In the preface to this new Faber compendium of essays about The Fall, co-editors Tessa Norton and Bob Stanley declare that ‘this book is not about a rock band’. They say: ‘This is not even about Mark E Smith. The book is for Mark E Smith more than it is about him.”
But oooft, they’re being seriously disingenuous there. Ultimately, this is absolutely a book about Mark E Smith, and it’s all too easy to imagine him lobbing it in the bin with a dismissive cackle (‘Academics? Demmicks, more like.’) That’s not to say that he’d be right to do so (when did being right ever stop him?) but it does crystallise the central problem, namely that the book doesn’t really seem to know what it’s for or how to go about it.
Across a bumper 360 pages, Excavate!‘s array of essays (17 Ways of Looking at Mark E Smith, if you will) are blended together with entries from a complete Fall studio album discography plus all manner of photographs, gig posters, DIY communiques to fans, letters, postcards, script excerpts and lyrics hand-written by Smith. In and of itself, it’s a lovely, lavish volume, half-way between a coffee table scrapbook and an über high-end fanzine.
As for the essays, they’re a real mixed bag. That’s absolutely as you’d expect but, in all honesty, few of the pieces here prove to be as compelling and vivid as something Mark E Smith might have scrawled on the back of a beermat in 1982. Over the course of the entire book, that does become a problem.
It could almost be subtitled The Fall: What The Hell Was That All About?. The central notion, most clearly spelt out in co-editor Norton’s essay Paperback Shamanism, is that The Fall were the sum of an entire wide, messy web of influences and inputs, not unlike an alternative educational curriculum, each element of which can be isolated and considered. Hence fellow co-editor Bob Stanley discusses the value of amateurism, Paul Wilson looks at the world of the working men’s club, Owen Hatherley examines business management and Ian Penman celebrates the power of repetition, and so on. Some of these are intriguing to a degree, but others are clodhopping and far from convincing. Ultimately, do they really tell us anything useful, or even interesting, about the group’s work?
Other pieces, whatever their own merits, are connected to the topic of The Fall only by the very slenderest of tangents. At times, it’s reminiscent of nothing so much as Mark & Lard’s old Radio 1 feature Thought for the Day with Rabbi Lionel Blair in which Marc Riley (yes, that one, because everything’s connected) as the good Rabbi would relate some random recent experience he’d had and loftily proclaim that it was ‘very like life’. Only in this case, seemingly almost anything can be ‘very like The Fall’.
Arguably the strongest and most satisfying entries here are Elain Harwood’s opener, which details the history of Prestwich, and Manchester more generally, and Smith’s relationship with it. Mark Sinker details the influence of Smith’s recherché reading material with some success, too. There’s a pair of twinned essays by Michael Bracewell & Jon Wilde and Stuart Bertolotti-Bailey, on the subjects of MES and his hero Wyndham Lewis, which mirror each other directly and consciously throughout. Yes, that is a bit bleedin’ arch, but it does succeed in illuminating the parallels.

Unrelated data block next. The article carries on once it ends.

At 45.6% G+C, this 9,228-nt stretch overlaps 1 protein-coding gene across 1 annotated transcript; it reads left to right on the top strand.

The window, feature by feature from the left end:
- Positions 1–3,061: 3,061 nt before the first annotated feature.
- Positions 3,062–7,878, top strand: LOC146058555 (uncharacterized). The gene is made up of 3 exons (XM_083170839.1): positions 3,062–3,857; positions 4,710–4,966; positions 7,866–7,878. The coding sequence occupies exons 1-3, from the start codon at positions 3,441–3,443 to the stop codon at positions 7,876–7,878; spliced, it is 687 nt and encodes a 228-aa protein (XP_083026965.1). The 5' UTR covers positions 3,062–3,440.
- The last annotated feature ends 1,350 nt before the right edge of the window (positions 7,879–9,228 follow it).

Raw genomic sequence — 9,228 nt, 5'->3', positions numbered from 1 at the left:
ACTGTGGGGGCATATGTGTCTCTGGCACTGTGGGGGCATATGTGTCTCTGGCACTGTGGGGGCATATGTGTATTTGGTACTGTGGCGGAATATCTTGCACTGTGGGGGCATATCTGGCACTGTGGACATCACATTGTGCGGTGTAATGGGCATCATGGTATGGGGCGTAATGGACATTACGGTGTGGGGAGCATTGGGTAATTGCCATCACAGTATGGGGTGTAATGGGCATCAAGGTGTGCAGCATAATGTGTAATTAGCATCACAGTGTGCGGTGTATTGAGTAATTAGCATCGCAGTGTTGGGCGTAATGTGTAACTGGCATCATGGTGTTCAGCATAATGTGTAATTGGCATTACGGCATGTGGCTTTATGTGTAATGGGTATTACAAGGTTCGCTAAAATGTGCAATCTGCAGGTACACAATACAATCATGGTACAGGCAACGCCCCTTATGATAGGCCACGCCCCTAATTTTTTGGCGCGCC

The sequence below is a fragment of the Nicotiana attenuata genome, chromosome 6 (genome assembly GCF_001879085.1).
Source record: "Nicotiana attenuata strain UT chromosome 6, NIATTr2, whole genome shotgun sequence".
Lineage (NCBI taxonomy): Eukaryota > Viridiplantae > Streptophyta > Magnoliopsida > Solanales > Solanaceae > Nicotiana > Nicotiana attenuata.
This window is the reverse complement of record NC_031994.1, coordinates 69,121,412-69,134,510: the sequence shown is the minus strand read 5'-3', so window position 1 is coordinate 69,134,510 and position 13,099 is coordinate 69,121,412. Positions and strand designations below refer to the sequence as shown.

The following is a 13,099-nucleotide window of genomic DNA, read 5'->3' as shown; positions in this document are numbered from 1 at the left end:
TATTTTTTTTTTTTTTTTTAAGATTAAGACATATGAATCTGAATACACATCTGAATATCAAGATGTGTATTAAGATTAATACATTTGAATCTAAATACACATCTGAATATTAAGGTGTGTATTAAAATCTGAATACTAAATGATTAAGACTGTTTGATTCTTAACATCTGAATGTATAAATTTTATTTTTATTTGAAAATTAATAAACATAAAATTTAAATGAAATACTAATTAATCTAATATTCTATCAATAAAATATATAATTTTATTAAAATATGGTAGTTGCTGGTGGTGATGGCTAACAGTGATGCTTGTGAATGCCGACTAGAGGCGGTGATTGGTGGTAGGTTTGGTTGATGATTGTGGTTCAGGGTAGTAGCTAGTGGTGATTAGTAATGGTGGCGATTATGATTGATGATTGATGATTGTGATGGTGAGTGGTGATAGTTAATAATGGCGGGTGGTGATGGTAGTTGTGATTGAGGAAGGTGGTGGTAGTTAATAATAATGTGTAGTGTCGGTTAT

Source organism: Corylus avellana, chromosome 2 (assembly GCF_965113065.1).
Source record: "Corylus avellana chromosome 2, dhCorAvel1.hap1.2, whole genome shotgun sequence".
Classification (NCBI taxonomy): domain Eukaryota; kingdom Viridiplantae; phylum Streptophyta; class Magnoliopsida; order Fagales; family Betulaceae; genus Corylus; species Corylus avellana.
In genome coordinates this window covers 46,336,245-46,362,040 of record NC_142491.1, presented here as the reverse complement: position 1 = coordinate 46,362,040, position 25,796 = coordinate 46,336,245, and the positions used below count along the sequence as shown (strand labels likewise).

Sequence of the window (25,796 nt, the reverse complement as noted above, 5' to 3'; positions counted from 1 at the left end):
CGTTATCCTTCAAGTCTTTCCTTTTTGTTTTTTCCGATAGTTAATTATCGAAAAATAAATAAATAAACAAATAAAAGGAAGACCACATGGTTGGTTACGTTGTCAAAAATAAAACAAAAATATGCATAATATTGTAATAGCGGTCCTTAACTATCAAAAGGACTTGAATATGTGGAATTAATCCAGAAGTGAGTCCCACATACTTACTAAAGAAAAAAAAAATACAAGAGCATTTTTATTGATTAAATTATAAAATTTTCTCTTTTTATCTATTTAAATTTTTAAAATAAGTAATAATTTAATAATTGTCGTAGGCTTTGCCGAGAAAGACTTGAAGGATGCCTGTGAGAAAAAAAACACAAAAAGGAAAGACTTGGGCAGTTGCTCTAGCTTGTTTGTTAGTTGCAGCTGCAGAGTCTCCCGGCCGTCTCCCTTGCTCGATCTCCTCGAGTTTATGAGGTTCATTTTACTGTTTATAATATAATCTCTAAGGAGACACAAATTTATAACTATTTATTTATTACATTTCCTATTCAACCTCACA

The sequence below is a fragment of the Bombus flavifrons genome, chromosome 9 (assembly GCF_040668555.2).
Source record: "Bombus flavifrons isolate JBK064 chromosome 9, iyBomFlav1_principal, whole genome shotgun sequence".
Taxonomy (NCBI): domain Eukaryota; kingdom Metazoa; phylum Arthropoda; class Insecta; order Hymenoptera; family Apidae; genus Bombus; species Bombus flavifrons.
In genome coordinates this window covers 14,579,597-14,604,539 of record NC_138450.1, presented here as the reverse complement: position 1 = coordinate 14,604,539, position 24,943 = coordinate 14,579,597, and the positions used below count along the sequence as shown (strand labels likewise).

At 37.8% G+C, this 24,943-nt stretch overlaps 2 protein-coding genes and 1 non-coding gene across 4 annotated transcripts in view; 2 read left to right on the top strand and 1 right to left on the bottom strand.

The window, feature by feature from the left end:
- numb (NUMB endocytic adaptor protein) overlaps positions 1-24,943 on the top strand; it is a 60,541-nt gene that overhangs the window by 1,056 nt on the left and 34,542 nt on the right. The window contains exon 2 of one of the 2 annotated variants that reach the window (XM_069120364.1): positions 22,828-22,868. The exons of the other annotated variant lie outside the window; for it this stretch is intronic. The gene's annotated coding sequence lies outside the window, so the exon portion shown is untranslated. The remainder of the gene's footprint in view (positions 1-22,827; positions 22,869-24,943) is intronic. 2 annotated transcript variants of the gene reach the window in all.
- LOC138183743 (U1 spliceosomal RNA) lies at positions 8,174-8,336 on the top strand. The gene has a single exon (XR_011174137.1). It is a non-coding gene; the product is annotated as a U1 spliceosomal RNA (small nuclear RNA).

A piece by Sian Pattenden about the group’s poppier Brix Smith period is refreshing, if a little slight. It also highlights one of the key shortcomings here. For a book supposedly ‘not about Mark E Smith’, you’ll search long and hard to find any sustained material about anything or anybody else. Few band members, even undoubtedly significant ones, merit much of a mention beyond the album credits. MES dominates here, as he tended to, right down to the inclusion of a couple of archive interviews. Worse, there are times when even the contributors seem to be slipping into cod-MES speak (white crap that talks back is mentioned a surprising number of times), which is by no means a good look.
Yes, Smith gorged on all kinds of culture and spewed it out in his own idiosyncratic fashion, but there’s only a limited degree to which it’s helpful to try and unpick the process. Surely it was often the purely instinctual result of randomly speed-fired synapses? In his celebrated 2006/7 essay Memorex for the Krakens reproduced here, Mark Fisher at least hints at the pointlessness of the task in hand and the intangibility of so much of what Smith was on about. Then again, that doesn’t stop him from carrying on trying.
The intention of Excavate! to celebrate The Fall in all of its many-tendrilled aspects, what fed into them and what made them special, is unquestionably good. In practice, though, it’s a hazardous undertaking and too often this falls down. There’s a curious lack of variety and, perhaps most crucially, a lack of humour, always one of The Fall’s most overlooked qualities. Overall, it would need to be far more deft, nimble and witty to convey the full chaotic story.
You could just about argue that, when it’s at its most eccentric, baffling and challenging, Excavate! is channelling the true spirit of The Fall, but that would be a pretty generous assessment. The best books on music are illuminating, insightful and inspiring, sending the reader scurrying off to listen to the music in question with a fresh perspective and an injection of enthusiasm. In truth, it’s hard to imagine anyone reading this and not wishing that they were simply listening to The Fall instead. That old line ‘writing about music is like dancing about architecture’? In this instance, unfortunately, it’s particularly fitting.
Excavate!: The Wonderful and Frightening World of The Fall is available from Faber in hardback, ebook and audio